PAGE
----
W06 GP PNP Bipolar Transistor: Original part number PMBS3906 (SOT23 Package) NXP Semiconductor (2N3906). Mouser was sold out so I found the same transistor from Fairchild Semiconductor part number 512-MMBT3904.

The W in the preceding part numbers is irrelevant it just means the transistor was made in China yours may have a different letter. T means made in Malaysia and P means Hong Kong FYI.

5 Amp 125V axial leaded fast blow inverter Fuse: OEM was made by Bussman but any standard Pico fuse from any name brand fuse manufacturer will work.

Edit: I have found that in some later model 1955s the 5 amp fast blow fuse has been replaced by a 3 amp 125V slow blow fuse. It's a Bel MS series 3 amp fuse. Again no need for the same manufacturer any slow blow pico fuse will work.

The fuse can be at either of the locations circled.

My only guess for the fuse amperage change is HP received complaints of monitor failures and upon investigation it was found that the inverter fuses weren't always blowing. As in the case of the inverter board pictured in post 12 where the overload condition actually burned the traces off one of the On / Off FETs.
Attached Images
File Type: jpg C5707s.JPG (253.9 KB, 1604 views)
File Type: jpg FETs.jpg (309.5 KB, 1395 views)
File Type: jpg Signaling Transistors.jpg (309.4 KB, 1293 views)
File Type: jpg Zeners.jpg (308.1 KB, 1194 views)
File Type: jpg Inverter Fuse.jpg (217.4 KB, 846 views)
Attached Files
File Type: pdf 2SC5707.pdf (41.5 KB, 853 views)
File Type: pdf SI4431BDY.pdf (75.8 KB, 635 views)
File Type: pdf PMBS3906.pdf (124.4 KB, 605 views)
File Type: pdf PMBS3904.pdf (125.0 KB, 553 views)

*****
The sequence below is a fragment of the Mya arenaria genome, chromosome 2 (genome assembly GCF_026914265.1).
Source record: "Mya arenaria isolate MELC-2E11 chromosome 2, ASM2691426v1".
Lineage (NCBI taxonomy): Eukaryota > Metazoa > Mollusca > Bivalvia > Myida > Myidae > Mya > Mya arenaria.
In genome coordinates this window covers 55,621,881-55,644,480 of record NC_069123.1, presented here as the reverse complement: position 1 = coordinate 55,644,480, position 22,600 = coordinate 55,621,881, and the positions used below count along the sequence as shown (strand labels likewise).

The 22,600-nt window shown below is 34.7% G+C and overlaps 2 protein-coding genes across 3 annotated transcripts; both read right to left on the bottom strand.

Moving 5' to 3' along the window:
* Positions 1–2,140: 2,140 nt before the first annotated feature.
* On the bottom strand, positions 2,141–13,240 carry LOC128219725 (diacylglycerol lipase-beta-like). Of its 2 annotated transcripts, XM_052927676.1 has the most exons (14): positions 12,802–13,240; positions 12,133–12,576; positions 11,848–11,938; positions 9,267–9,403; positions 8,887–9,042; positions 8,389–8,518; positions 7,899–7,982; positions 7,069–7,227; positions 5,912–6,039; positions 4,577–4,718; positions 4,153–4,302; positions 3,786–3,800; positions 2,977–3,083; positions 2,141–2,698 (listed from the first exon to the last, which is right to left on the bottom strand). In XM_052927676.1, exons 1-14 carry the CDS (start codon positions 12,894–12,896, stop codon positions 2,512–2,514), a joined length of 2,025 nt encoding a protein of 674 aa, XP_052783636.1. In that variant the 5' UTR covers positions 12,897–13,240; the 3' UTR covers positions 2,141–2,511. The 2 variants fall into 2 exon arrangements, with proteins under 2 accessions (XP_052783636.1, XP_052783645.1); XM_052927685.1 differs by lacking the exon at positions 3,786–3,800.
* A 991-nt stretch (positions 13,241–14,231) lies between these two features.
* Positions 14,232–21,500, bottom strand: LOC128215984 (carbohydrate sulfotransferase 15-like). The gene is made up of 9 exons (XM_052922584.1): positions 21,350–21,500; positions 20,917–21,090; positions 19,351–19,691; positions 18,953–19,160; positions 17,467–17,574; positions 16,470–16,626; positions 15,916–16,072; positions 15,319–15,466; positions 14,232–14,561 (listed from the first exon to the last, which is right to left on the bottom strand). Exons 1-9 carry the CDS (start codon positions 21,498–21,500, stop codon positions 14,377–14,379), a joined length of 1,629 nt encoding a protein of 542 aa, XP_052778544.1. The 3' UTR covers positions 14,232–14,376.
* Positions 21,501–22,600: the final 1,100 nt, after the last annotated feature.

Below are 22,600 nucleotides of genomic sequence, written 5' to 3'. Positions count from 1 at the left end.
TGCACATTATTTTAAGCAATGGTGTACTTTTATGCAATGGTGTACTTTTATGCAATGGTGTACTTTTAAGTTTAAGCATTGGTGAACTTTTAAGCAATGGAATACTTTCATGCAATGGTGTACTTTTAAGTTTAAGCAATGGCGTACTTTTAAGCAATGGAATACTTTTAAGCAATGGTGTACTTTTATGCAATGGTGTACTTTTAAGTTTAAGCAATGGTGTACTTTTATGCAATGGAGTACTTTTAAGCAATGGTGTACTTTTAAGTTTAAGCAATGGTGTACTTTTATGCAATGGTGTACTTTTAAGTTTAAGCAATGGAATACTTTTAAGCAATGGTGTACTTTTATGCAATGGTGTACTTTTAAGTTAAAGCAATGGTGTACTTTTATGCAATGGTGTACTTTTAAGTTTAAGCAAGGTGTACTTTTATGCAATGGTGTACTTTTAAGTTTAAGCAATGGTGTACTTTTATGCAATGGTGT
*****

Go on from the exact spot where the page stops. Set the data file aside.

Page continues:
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Last edited by Krankshaft; 10-04-2011 at 07:03 AM..
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Old 01-02-2010, 03:24 PM   #2
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Default Re: HP 1955 Monitor Repair Guide

With all that was shorted and the fuse not blowing would it be worth trying a 4 amp fuse to see if that holds up and possibly save some components,
if it had a failure on the inverter in the future ???
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Old 01-02-2010, 04:29 PM   #3
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Default Re: HP 1955 Monitor Repair Guide

Good job troubleshooting, and a great job documenting the component's location and sources.

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Old 01-02-2010, 05:52 PM   #4
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Default Re: HP 1955 Monitor Repair Guide

>HP 1955 Monitor Step By Step

nice work there!
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Old 01-02-2010, 06:52 PM   #5
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Default Re: HP 1955 Monitor Repair Guide

Quote:
Originally Posted by Bobdee
With all that was shorted and the fuse not blowing would it be worth trying a 4 amp fuse to see if that holds up and possibly save some components,